On Friday, Claude Coltea took his 67-year-old mother to O’Hare International Airport in Chicago to catch a flight back home to Detroit.

They were visiting Illinois for his father’s funeral. Mom Olimpia Warsaw was still wearing her black clothes, as American Airlines had lost her bags on the flight in.

Coltea was booked on a separate flight, but airport staff assured him that his mother, who has Parkinson’s disease and is wheelchair-bound, would be well taken care of.

Coltea told CBS Chicago:

“I walked with her all the way to her gate. I confirmed with the gate agent that the flight was on time. Everything was ok. She said, ‘Yup, all’s fine. We’ll take good care of your mom.'”

But when Warsaw’s flight was canceled, she was allegedly left to fend for herself.

Coltea said American Airlines assigned the 67-year-old a porter who brought her back to the front of the airport and that the airline offered her a hotel room but would not provide transportation to the hotel.

When the porter’s shift was over, they apologized and left her there alone, her son said.

Because she struggles to communicate or get around easily, she was unable to book her own transportation.

She remained at the airport overnight, wearing the clothes she donned for her ex-husband’s funeral.

At one point, she had to ask a stranger to help her use the bathroom “because the porters had already left for the night,” another family member, Julian Coltea, said.

Her family wasn’t aware that she didn’t make it onto the flight until she never showed up in Detroit. The family frantically called American Airlines, and airport security started to search for the mom.

They found her in O’Hare several hours later. Coltea said he’s upset over how the situation was handled:

“All we wanted was someone to pause and say ‘you know what, can we just make sure this human being is safe and then we can all go home.’ Not one person did that.”

American Airlines said the porter is not an airline employee, but it has launched an investigation into the incident.

In a statement to People, an airline spokesperson said:

This is not the level of service we aspire to provide to our customers, and we apologize to Ms. Warsaw and her family for letting them down.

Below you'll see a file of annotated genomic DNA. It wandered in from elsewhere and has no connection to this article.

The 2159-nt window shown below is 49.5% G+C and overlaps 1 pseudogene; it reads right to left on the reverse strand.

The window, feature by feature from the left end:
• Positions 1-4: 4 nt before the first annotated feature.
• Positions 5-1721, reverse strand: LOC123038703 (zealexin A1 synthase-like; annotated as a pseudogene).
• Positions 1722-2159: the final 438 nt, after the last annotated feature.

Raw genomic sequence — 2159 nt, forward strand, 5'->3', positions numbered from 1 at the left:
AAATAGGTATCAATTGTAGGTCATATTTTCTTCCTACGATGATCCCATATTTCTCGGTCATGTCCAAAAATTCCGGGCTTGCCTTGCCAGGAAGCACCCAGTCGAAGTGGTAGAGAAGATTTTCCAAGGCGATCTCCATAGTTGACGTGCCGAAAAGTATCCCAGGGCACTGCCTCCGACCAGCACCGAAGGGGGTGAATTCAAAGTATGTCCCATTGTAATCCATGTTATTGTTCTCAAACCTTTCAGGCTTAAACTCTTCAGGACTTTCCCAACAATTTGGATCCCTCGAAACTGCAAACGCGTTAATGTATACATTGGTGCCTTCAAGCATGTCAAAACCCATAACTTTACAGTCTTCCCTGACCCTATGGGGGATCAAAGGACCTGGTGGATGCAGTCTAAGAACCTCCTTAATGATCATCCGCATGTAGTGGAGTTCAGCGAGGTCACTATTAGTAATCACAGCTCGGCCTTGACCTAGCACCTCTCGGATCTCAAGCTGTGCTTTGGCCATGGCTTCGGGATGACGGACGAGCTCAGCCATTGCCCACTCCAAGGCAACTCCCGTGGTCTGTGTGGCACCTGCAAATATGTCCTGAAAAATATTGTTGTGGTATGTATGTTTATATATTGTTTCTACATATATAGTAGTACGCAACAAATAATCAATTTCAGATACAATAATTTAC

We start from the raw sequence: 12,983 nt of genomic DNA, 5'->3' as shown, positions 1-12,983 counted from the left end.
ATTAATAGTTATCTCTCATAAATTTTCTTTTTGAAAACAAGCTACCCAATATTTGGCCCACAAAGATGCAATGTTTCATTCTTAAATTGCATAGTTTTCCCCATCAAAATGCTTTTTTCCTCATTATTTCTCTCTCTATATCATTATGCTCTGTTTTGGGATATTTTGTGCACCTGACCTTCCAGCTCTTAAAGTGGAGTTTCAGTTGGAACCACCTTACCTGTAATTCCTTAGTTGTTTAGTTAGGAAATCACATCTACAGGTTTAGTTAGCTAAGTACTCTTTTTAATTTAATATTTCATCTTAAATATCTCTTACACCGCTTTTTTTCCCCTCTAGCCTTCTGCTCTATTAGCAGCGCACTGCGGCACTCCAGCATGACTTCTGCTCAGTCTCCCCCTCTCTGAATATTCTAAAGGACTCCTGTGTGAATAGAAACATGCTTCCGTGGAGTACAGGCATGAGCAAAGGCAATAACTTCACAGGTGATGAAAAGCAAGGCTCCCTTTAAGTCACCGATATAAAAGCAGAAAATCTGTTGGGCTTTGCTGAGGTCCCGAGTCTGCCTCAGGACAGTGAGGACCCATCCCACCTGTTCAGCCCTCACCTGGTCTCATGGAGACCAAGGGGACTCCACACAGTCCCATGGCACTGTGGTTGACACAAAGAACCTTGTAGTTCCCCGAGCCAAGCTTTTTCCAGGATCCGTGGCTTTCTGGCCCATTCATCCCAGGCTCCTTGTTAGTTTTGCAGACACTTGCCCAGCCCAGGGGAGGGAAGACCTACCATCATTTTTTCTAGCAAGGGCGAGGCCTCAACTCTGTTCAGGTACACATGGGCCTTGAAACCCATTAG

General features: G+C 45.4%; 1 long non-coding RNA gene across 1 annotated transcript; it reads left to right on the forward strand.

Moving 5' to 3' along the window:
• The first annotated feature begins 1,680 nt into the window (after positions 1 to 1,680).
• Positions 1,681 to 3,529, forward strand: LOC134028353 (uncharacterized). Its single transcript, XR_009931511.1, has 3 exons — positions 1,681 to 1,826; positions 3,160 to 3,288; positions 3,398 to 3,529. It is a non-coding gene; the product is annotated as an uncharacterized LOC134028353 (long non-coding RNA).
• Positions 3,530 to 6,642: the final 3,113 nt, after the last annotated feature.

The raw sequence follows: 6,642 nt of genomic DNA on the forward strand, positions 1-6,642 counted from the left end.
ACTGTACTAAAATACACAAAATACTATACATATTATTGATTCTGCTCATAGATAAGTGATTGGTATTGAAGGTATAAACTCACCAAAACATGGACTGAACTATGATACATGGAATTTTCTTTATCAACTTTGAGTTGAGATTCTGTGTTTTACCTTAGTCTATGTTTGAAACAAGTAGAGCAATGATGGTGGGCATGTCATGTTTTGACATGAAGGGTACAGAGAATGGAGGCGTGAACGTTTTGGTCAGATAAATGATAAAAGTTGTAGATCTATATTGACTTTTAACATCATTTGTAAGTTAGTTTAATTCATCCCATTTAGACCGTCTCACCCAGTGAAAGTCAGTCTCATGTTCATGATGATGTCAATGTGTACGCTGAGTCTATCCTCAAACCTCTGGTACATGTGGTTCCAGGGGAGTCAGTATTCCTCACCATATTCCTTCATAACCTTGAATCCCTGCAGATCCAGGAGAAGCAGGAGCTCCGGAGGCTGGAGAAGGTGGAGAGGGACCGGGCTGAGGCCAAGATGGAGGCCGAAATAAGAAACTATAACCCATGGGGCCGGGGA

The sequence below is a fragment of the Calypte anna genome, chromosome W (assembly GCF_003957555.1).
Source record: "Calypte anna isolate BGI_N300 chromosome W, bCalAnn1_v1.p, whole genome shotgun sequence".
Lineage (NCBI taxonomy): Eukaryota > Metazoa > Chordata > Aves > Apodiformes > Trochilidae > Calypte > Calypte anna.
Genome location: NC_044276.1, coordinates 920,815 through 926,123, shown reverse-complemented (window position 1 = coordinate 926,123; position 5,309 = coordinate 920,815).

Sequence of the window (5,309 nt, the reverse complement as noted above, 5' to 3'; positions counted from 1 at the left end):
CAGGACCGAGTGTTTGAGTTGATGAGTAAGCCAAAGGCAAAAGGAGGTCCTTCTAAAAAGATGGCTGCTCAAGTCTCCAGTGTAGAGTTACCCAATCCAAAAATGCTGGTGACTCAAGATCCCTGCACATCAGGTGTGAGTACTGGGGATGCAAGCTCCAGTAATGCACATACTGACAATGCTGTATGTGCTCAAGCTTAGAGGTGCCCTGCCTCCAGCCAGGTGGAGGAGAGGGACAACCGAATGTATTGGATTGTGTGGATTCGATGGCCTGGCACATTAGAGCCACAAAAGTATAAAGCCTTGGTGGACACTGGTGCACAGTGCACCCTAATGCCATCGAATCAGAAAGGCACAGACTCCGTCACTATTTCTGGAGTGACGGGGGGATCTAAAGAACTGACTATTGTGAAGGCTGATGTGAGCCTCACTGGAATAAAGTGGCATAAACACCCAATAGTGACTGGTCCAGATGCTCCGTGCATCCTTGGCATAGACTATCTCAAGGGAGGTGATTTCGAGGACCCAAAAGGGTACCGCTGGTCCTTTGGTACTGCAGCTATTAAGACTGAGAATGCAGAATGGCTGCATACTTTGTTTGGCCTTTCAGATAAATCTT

Warsaw’s family said they hope the airline looks into improving how they treat elderly and disabled passengers.

UPDATE [12/4/18, 1:46 p.m. EST]:

An investigation by American Airlines revealed that Coltea was alerted his mother’s flight had been canceled shortly after she was unable to board, the Chicago Tribune reports.

Security footage shows that Warsaw was picked up by a woman sent by Coltea and taken home after waiting roughly 43 minutes.

It’s unclear why the family told a different version of events.

Watch the video below:

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6 Replies to “Mom Is Stranded in Wheelchair at Airport Overnight. Family Says Caretaker Left When Their Shift Ended”

  • Joey Pablo 2 years ago

    The mom could not communicate. The mom is old. The mom is sick. Not a single relative cared and accompanied her.

    The airlines are no courier service. No amount of promise can take care of any passenger.

    Stop blaming someone. Blame the family of the mom.

  • WBH 2 years ago

    Sounds like the family did what they could do, they accompanied her to the gate.

    “Coltea was booked on a separate flight, but airport staff assured him that his mother, who has Parkinson’s disease and is wheelchair-bound, would be well taken care of.”

    The flight gets cancelled and the airline/airport has agreed to help, then they should. The minimum would be to call someone for her!

    • k 2 years ago

      They did. If you read the update, it was handled correctly.

  • Anonymous 2 years ago

    A good son or daughter would be in the same flight with their disabled, nonverbal mom with Parkison’s disease and diabetes! Especially, after having to bury her husband!

  • Anonymous 2 years ago

    My question is why was she booked on a flight alone if she has all these problems?It sounds like she needs a continuous caretaker.I don’t think it’s the airlines job to do that.

  • Carol Brandt 2 years ago

    Prayers for the poor lady.

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